“It is important, therefore, for the IOP to be more outward looking. The strategy identifies the need to develop more and stronger external relationships. Through the IOP’s strong understanding of important strategic topics we can be instrumental in shaping policy.”

These are big challenges. What will success look like at the end of two years?

“At the end of two years if we’ve made a good start on implementing the strategy, if our links with government have reformed and we’ve preserved our links with our European co-workers, that will be a success.”

As he considers the start of his presidency, Jonathan pays tribute to his predecessor, Dame Julia Higgins, and fellow Council members.

“Julia’s term as President saw two landmarks for the IOP - the creation of the flagship new London office and the development of the strategy. These are great achievements. They are the starting points for a period of implementation and delivery.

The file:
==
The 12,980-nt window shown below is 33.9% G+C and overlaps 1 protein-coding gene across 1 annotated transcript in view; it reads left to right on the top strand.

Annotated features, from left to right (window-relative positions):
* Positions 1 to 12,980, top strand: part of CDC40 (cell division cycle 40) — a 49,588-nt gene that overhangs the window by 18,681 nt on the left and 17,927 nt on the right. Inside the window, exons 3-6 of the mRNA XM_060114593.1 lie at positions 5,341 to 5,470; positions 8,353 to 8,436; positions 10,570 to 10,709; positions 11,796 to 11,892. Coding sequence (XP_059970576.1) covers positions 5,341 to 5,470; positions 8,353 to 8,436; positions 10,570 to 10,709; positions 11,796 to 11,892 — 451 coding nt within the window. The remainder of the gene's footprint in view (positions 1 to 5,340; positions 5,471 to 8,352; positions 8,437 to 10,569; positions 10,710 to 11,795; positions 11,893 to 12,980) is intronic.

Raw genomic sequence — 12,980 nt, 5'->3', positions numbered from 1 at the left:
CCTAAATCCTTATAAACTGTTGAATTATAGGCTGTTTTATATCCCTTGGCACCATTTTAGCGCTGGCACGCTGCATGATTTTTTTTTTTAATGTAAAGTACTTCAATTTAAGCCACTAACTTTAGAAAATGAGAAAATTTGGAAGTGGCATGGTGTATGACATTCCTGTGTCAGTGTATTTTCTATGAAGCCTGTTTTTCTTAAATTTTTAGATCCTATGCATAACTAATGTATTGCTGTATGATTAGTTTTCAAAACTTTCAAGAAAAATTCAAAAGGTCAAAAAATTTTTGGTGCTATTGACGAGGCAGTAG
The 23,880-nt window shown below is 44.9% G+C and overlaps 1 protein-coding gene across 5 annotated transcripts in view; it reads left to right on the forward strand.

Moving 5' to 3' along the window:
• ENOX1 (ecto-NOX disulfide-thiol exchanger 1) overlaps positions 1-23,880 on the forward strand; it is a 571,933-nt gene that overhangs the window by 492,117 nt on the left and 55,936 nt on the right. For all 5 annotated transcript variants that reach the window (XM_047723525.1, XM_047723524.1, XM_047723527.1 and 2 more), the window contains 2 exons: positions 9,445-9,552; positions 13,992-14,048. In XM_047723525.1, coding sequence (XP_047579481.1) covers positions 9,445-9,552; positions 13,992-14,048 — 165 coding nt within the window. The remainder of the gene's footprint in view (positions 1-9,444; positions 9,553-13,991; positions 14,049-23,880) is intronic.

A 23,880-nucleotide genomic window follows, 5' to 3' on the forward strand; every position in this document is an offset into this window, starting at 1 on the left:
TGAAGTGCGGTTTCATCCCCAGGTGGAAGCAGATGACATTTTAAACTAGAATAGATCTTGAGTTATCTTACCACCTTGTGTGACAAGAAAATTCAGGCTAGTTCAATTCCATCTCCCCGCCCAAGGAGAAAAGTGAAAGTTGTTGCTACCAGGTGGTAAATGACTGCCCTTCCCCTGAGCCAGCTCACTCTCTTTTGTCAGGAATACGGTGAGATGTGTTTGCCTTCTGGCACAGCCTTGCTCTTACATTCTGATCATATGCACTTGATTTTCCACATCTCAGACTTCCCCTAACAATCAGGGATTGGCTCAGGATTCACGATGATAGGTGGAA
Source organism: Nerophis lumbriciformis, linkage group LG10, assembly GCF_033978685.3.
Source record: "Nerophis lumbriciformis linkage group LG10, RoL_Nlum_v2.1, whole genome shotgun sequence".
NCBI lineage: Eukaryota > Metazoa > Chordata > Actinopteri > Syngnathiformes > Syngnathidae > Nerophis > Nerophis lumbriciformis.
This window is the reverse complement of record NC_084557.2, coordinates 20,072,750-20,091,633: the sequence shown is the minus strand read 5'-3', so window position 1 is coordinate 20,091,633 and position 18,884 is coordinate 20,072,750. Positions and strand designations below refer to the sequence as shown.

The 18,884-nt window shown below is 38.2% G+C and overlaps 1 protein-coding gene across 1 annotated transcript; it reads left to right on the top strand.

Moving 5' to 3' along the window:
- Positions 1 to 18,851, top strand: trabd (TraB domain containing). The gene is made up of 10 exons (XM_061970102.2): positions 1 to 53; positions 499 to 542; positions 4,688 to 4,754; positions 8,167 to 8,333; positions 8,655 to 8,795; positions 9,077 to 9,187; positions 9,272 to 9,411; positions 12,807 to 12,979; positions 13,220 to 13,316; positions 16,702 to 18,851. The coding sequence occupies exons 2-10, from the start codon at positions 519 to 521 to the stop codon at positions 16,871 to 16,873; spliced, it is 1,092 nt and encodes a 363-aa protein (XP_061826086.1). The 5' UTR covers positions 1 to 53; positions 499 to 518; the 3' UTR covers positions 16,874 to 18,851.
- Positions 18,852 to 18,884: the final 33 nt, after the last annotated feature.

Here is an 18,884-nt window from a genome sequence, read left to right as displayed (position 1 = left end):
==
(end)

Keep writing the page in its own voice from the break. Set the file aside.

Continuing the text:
“To be President of the IOP is an extraordinary honour, given the very many physicists who are so much more accomplished in the discipline than I!” he says. “However, as President-elect I had an extensive apprenticeship working with Julia and the rest of Council. There is a stunning amount of intellect at the IOP. It is an inspiring environment. The precision and fact-based nature of decision-making at the IOP is something many businesses could benefit from.

“Delivering value to our members is incredibly important to me and is another way that I can take Julia’s work forward so that we are better able to engage, inspire and support our members over the next two years.”

Jonathan Flint, CBE, standing in stairwell at the IOP building